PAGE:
Ce rapport contient également des estimations démographiques de la sécurité alimentaire de pays sélectionnés en fonction des crises alimentaires aiguës auxquels ils ont été confrontés en 2016 et au-delà. En outre, une analyse détaillée de la sécurité alimentaire est présentée dans le cas des pays ou groupes de population faisant face à une insécurité alimentaire aiguë à forte sévérité ou magnitude et sélectionnés en fonction de leur classification IPC/ CH.
New global report on food crises offers benchmark for action needed to avoid disasters
BRUSSELS - Despite international efforts to address food insecurity, around 108 million people in the world were severely food insecure in 2016, a dramatic increase compared with 80 million in 2015, according to a new global report on food crises released in Brussels today.
The report, whose compilation required integrating several measurement methodologies, represents a new and politically innovative collaboration between the European Union and USAID/FEWSNET, regional food security institutions together with UN agencies including the Food and Agriculture Organization, the World Food Programme and Unicef.
The dramatic increase reflects the trouble people have in producing and accessing food due to conflict, record-high food prices in local markets in affected countries and extreme weather conditions such drought and erratic rainfall caused by El Niño.
Civil conflict is the driving factor in nine of the 10 worst humanitarian crises, underscoring the strong linkage between peace and food security, says the Global Report on Food Crises 2017 report.
By joining forces to deliver neutral analytical insights drawn from multiple institutions, the report – to be issued annually - enables better-informed planning decisions to respond to food crises in a more timely, global and coordinated way.
"This report highlights the critical need for prompt and targeted action to effectively respond to the food crises and to address their root causes. The EU has taken leadership in this response. In 2016, we allocated €550 million already, followed by another €165 million that we have just mobilized to assist the people affected by famine and drought in the Horn of Africa," said Neven Mimica, Commissioner for International Cooperation and Development.
"The report is the outcome of a joint effort and a concrete follow-up to the commitments the EU made at the World Humanitarian Summit in Istanbul, which identified the urgent need for transparent, independent but consensus-based analysis of crises. I hope this document will be a strong tool for the whole international community to improve the coordination of our responses to crises," added Christos Stylianides, Commissioner for Humanitarian Aid and Crisis Management.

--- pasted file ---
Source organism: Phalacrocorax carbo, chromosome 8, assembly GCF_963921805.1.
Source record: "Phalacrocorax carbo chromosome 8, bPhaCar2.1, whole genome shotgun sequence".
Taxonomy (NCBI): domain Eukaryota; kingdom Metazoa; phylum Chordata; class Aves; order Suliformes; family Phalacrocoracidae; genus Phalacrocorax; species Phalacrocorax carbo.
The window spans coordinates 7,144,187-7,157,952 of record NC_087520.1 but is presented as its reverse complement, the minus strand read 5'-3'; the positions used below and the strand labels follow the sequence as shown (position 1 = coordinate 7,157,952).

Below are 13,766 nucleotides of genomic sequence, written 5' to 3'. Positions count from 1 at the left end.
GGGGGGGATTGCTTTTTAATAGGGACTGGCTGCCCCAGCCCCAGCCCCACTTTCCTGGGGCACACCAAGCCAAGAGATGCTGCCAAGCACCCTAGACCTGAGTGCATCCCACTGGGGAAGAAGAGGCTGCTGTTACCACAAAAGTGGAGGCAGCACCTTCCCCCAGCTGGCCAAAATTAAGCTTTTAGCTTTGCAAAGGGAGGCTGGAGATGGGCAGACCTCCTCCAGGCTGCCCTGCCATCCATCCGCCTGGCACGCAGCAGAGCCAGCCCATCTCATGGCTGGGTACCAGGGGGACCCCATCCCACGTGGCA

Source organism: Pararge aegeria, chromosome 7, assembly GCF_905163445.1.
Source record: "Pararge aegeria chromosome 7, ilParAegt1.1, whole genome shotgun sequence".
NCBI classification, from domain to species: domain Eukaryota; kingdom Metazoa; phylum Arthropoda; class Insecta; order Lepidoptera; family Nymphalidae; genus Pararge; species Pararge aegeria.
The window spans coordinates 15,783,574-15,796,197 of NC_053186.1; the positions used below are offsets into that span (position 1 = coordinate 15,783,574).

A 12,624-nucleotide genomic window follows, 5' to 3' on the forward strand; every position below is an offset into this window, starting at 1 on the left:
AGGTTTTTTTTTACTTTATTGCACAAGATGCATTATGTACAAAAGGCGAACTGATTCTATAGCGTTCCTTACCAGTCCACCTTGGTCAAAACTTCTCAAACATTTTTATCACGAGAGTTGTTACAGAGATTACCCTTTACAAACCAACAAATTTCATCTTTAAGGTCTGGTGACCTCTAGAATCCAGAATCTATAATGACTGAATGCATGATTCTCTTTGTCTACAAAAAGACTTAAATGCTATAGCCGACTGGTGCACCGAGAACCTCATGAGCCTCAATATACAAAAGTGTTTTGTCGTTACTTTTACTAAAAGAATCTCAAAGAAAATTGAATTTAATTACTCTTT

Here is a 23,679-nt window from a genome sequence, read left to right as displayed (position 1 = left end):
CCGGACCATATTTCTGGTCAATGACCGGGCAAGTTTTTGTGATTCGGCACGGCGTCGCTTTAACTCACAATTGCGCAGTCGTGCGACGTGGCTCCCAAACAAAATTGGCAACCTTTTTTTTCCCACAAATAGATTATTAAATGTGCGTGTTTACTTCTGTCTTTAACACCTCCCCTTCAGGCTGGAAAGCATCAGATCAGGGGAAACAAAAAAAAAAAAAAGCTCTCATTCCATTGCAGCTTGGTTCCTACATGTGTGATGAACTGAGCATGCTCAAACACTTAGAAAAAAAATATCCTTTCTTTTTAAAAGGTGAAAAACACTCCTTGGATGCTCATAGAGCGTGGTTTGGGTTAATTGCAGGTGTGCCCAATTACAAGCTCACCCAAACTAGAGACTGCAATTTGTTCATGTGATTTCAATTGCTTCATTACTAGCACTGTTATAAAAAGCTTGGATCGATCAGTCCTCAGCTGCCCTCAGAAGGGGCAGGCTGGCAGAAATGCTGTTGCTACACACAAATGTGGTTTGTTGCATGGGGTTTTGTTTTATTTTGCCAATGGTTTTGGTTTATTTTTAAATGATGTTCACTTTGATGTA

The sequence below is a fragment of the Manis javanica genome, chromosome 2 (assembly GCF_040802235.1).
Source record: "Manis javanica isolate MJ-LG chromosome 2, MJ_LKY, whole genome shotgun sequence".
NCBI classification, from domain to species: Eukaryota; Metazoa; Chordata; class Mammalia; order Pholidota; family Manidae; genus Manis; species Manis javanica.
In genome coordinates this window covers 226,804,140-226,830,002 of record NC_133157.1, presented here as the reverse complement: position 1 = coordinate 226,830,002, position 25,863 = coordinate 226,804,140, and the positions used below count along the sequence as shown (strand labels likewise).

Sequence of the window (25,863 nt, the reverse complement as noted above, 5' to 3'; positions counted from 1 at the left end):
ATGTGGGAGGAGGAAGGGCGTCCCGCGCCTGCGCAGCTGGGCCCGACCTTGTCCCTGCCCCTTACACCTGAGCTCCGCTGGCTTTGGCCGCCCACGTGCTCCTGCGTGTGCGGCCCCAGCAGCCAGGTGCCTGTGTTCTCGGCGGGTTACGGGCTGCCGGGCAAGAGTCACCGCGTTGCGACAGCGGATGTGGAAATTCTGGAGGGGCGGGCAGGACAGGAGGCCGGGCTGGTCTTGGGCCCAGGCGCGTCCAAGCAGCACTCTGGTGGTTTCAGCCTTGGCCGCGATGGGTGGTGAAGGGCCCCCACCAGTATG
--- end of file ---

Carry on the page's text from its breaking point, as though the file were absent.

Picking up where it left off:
Most critical situations are worsening
This year, the demand for humanitarian and resilience building assistance will further escalate as four countries are at risk of famine: South Sudan, Somalia, Yemen and northeast Nigeria. Other countries that require massive levels of assistance because of widespread food insecurity are Iraq, Syria (including refugees in neighbouring countries) Malawi and |Zimbabwe. In the absence of immediate and substantive action not only to save people’s lives, but also to pull them back from the brink of famine, the food security situation in these countries will continue to worsen in coming months, according to the new report.
“The cost in human and resource terms only increases if we let situations deteriorate,” said FAO Director-General José Graziano da Silva. “We can prevent people dying from famine but if we do not scale up our efforts to save, protect and invest in rural livelihoods, tens of millions will remain severely food insecure.”
“The numbers tell a deeply worrying story with more than 100 million people severely food-insecure, a level of suffering which is driven by conflict and climate change. Hunger exacerbates crisis, creating ever greater instability and insecurity. What is a food security challenge today becomes tomorrow’s security challenge,” said Ertharin Cousin, Executive Director of the World Food Programme. “It is a race against time – the world must act now to save the lives and livelihoods of the millions at the brink of starvation.”
The 108 million people reported to be facing severe food insecurity in 2016 represent those suffering from higher-than-usual acute malnutrition and a broad lack of minimally adequate food even with external assistance. This includes households that can cope with their minimum food needs only by depleting seeds, livestock and agricultural assets needed to produce food in the future. Without robust and sustained action, people struggling with severe food insecurity risk slipping into an even worse situation and eventual starvation.